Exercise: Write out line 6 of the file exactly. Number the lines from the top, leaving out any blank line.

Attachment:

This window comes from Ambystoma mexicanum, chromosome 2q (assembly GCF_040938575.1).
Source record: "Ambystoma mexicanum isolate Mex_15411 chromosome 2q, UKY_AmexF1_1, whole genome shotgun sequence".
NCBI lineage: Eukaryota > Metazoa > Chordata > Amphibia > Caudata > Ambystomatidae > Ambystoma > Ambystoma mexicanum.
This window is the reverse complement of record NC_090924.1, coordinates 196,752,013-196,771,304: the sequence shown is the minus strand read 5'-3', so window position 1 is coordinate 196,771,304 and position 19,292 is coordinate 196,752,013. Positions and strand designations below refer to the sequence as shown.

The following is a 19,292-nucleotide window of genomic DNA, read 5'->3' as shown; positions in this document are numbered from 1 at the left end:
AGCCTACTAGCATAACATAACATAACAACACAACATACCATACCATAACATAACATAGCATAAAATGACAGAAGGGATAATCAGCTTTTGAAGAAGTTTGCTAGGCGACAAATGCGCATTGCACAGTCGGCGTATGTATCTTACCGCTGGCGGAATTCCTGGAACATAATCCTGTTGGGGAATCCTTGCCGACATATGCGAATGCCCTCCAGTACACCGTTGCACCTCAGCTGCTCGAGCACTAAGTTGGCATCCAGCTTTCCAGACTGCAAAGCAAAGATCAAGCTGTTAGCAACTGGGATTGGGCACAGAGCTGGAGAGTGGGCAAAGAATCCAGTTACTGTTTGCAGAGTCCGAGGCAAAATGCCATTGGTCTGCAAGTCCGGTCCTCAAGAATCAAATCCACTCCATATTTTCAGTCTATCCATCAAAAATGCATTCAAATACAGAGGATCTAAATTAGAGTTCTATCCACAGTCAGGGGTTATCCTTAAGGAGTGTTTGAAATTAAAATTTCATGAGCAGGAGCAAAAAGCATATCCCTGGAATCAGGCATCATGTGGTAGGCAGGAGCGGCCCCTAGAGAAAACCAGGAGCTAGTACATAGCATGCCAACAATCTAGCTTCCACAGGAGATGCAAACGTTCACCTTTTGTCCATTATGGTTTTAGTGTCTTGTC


AGCCTACTAGCATAACATAACATAACAACACAACATACCATACCATAACATAACATAGCATAAAATGACAGAAGGGATAATCAGCTTTTGAAGAAGTTTGCTAGGCGACAAATGCGCATTGCACAGTCGGCGTATGTATCTTACCGCTGGCGGAATTCCTGGAACATAATCCTGTTGGGGAATCCTTGCCGACATATGCGAATGCCCTCCAGTACACCGTTGCACCTCAGCTGCTCGAGCACTAAGTTGGCATCCAGCTTTCCAGACTGCAAAGCAAAGATCAAGCTGTTAGCAACTGGGATTGGGCACAGAGCTGGAGAGTGGGCAAAGAATCCAGTTACTGTTTGCAGAGTCCGAGGCAAAATGCCATTGGTCTGCAAGTCCGGTCCTCAAGAATCAAATCCACTCCATATTTTCAGTCTATCCATCAAAAATGCATTCAAATACAGAGGATCTAAATTAGAGTTCTATCCACAGTCAGGGGTTATCCTTAAGGAGTGTTTGAAATTAAAATTTCATGAGCAGGAGCAAAAAGCATATCCCTGGAATCAGGCATCATGTGGTAGGCAGGAGCGGCCCCTAGAGAAAACCAGGAGCTAGTACATAGCATGCCAACAATCTAGCTTCCACAGGAGATGCAAACGTTCACCTTTTGTCCATTATGGTTTTAGTGTCTTGTC